Last spring, I had a student in my performance creation class who presented her personal narrative with stick figure drawings, real x-rays and power point. And it was beautiful, simple, honest and personal. She told the story of her scoliosis. How her spine was slowly curving, causing her pain and to miss school, how some of the other kids made fun of her. Her slides created a sort of animation as she slowly clicked through the images. Having first immersed us into her stick-figure world, she then presented a slide of her actual x-ray with all the pins in place up her spine to help her stand upright – bringing us back to a reality. She finished the performance by standing in front of a blank slide and announcing, lit only by the light of the projector, “And this is me now”. A simple story, told with simple technology, ending with her being present with her audience. Through her performance journal, she explained why she chose this particular container to tell her story: as an economics student she was comfortable using PowerPoint as her main presentation mode; she chose stick figures because of how she felt like a stick; and then she brought it back to her, to the human. It was her story, told through her lens.

When we’re surrounded by story, it can cause us to over-analyze what’s ‘important’ or ‘cool’, chasing the outrage du-jour, which can lead us to try and tell someone else’s story instead of our own. Even with the clearest of hearts and the genuineness of our intentions, we have to be aware of whose story we’re trying to tell. I will hazard a guess that we’re all relatively left leaning progressives here, and we might want to fight against injustice and be warriors of some kind, make the world a better place… I am no different, but look at me; I am a white, straight, cis gendered male. For centuries, someone who looks like me has been writing stories they had no business writing.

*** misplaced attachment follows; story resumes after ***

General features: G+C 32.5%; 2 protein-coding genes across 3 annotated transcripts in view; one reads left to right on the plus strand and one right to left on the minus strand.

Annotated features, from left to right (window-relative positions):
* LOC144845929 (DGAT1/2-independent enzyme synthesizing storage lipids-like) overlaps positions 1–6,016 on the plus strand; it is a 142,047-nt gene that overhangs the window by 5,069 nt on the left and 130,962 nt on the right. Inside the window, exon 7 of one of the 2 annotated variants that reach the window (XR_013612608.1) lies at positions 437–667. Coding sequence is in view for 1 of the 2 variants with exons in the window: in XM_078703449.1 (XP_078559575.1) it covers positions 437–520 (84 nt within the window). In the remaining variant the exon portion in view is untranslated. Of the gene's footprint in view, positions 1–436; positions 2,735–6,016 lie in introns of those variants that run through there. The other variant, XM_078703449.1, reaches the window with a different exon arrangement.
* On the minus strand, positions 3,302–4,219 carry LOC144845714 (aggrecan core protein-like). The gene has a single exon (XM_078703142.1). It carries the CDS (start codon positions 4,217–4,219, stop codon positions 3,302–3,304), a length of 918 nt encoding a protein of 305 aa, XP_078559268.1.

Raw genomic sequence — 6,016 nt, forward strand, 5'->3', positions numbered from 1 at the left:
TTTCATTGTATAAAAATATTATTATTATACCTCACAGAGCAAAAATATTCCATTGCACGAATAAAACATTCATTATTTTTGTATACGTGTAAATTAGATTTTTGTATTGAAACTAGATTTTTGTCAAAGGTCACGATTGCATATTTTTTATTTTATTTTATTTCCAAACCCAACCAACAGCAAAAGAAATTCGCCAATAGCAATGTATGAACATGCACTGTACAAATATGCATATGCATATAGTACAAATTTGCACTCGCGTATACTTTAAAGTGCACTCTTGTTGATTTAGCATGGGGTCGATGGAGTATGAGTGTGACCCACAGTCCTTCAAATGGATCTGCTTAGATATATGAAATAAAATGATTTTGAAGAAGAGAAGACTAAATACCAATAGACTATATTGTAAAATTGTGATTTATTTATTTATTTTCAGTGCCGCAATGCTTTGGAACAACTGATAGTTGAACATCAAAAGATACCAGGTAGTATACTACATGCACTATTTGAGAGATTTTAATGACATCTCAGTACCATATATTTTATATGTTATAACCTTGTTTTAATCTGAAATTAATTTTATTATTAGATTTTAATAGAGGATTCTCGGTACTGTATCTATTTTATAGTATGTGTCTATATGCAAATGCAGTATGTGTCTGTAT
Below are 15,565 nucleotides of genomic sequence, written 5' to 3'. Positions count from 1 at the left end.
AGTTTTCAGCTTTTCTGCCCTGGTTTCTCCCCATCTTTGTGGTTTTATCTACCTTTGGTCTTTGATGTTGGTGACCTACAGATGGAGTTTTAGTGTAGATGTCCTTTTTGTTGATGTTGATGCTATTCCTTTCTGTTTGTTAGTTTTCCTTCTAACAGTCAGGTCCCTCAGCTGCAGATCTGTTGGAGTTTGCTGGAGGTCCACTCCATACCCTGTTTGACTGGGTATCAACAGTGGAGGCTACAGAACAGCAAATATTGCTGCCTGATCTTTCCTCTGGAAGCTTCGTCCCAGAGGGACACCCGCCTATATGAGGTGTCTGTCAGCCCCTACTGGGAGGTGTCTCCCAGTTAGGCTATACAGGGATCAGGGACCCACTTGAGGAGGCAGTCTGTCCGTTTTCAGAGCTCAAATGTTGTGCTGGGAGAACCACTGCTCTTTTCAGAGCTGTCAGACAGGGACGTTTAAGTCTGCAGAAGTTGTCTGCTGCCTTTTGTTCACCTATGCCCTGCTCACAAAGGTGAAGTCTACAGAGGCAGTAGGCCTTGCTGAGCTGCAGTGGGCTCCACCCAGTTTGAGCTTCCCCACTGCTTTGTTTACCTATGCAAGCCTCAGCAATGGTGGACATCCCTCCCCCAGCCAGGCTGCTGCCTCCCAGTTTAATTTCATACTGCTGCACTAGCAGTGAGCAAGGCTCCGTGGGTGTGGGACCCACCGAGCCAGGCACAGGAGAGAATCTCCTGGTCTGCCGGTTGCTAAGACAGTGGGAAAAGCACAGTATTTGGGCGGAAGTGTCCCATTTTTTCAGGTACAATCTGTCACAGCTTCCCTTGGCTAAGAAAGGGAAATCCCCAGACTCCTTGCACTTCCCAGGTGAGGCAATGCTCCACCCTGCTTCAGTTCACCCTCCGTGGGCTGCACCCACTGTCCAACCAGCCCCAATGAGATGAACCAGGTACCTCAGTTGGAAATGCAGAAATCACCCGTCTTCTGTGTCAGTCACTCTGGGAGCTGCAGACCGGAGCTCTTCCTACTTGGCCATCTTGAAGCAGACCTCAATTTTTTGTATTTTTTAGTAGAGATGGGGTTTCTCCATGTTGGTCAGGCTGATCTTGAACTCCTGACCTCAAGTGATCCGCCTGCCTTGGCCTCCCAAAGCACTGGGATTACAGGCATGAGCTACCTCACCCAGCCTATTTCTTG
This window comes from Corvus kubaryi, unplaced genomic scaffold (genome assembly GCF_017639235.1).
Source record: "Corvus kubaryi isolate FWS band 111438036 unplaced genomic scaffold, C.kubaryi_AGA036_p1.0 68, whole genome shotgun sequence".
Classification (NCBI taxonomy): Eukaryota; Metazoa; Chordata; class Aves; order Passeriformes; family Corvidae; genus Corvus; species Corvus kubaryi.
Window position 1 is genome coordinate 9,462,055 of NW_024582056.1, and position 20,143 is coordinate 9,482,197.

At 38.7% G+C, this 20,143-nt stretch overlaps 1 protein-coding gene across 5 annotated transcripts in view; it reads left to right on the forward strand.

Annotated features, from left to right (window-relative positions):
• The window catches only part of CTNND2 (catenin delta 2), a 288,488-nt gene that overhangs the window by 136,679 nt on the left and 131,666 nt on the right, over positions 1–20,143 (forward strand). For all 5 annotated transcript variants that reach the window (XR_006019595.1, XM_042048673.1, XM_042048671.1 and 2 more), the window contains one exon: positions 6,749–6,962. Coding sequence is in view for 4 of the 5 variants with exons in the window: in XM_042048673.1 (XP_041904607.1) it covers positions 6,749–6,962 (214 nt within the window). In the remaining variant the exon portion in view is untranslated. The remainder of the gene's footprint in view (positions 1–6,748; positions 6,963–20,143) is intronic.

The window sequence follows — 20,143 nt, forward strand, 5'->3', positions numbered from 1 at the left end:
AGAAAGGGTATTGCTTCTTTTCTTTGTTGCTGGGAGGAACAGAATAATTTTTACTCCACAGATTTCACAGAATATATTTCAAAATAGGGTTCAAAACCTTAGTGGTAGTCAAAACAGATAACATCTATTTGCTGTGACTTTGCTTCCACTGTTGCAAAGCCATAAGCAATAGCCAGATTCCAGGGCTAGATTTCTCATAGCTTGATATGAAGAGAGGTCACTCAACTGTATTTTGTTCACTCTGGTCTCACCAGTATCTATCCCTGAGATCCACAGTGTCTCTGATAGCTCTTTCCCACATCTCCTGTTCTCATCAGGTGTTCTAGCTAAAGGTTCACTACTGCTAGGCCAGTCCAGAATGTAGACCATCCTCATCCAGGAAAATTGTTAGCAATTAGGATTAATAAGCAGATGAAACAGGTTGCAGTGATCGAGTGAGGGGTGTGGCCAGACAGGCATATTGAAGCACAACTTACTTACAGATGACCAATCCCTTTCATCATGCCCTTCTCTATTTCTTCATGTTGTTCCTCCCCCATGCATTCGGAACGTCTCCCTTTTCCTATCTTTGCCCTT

That said…  I recently finished a play on the Freedom Riders of the Civil Rights movement – I’ll let that sit there for a moment… I started writing this play because I was passionate about the subject matter, wanted to do whatever I could to raise the profile of the Freedom Riders, who were for the most part, college students who had no business being as courageous as they were, and I wanted to bring that knowledge to the students I was teaching to show them they could change things. I wrote the first act 5 years ago, then stopped – I finally realized that this was not my story to tell. I could tell it, but I shouldn’t, not how I was originally envisioning it – as a straight history play. I understood that I needed to make room for someone else to tell that particular story. So, I put it away, for years. But the play didn’t want to leave me, so I looked at it again and I had to take a hard look and ask myself ‘Why’ am I compelled by this material? The answer came in the discussions that Theatre has been having for the past few years – much too late, but at least they are happening – around diversity not just on stage, but on the page and in the buildings and administrations. I heard much support for change, met many self-described allies but I also heard some resistance from those who believed their do-good intensions allowed them to be in every room, in every conversation and say anything they wanted, because it was all for the greater good, even if their voice took the place someone else’s we needed to hear from.